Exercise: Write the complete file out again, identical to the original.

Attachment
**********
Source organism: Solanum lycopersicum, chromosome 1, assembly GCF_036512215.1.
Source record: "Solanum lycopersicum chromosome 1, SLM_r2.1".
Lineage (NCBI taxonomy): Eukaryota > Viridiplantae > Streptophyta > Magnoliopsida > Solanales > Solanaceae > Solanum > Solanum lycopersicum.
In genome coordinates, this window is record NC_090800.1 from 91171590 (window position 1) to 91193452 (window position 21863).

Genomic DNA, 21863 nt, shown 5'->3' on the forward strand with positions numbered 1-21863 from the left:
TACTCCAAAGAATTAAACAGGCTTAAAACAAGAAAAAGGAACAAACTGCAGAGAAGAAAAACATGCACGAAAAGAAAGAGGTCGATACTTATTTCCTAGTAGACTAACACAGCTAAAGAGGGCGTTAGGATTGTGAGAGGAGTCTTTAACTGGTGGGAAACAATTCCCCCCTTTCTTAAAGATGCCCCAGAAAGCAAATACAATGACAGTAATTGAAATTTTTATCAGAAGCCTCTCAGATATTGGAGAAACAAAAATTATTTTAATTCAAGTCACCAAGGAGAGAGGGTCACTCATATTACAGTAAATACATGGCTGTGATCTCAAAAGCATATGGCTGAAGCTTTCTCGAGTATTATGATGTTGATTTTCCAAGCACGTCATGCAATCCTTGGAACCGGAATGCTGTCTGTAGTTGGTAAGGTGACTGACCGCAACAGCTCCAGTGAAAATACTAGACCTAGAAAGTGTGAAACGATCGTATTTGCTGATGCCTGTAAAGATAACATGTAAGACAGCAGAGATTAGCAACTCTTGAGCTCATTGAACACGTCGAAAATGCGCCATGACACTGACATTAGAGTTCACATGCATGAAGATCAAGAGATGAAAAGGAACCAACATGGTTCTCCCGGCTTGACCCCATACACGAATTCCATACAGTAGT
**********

Source organism: Solanum lycopersicum, chromosome 1, assembly GCF_036512215.1.
Source record: "Solanum lycopersicum chromosome 1, SLM_r2.1".
Lineage (NCBI taxonomy): Eukaryota > Viridiplantae > Streptophyta > Magnoliopsida > Solanales > Solanaceae > Solanum > Solanum lycopersicum.
In genome coordinates, this window is record NC_090800.1 from 91171590 (window position 1) to 91193452 (window position 21863).

Genomic DNA, 21863 nt, shown 5'->3' on the forward strand with positions numbered 1-21863 from the left:
TACTCCAAAGAATTAAACAGGCTTAAAACAAGAAAAAGGAACAAACTGCAGAGAAGAAAAACATGCACGAAAAGAAAGAGGTCGATACTTATTTCCTAGTAGACTAACACAGCTAAAGAGGGCGTTAGGATTGTGAGAGGAGTCTTTAACTGGTGGGAAACAATTCCCCCCTTTCTTAAAGATGCCCCAGAAAGCAAATACAATGACAGTAATTGAAATTTTTATCAGAAGCCTCTCAGATATTGGAGAAACAAAAATTATTTTAATTCAAGTCACCAAGGAGAGAGGGTCACTCATATTACAGTAAATACATGGCTGTGATCTCAAAAGCATATGGCTGAAGCTTTCTCGAGTATTATGATGTTGATTTTCCAAGCACGTCATGCAATCCTTGGAACCGGAATGCTGTCTGTAGTTGGTAAGGTGACTGACCGCAACAGCTCCAGTGAAAATACTAGACCTAGAAAGTGTGAAACGATCGTATTTGCTGATGCCTGTAAAGATAACATGTAAGACAGCAGAGATTAGCAACTCTTGAGCTCATTGAACACGTCGAAAATGCGCCATGACACTGACATTAGAGTTCACATGCATGAAGATCAAGAGATGAAAAGGAACCAACATGGTTCTCCCGGCTTGACCCCATACACGAATTCCATACAGTAGT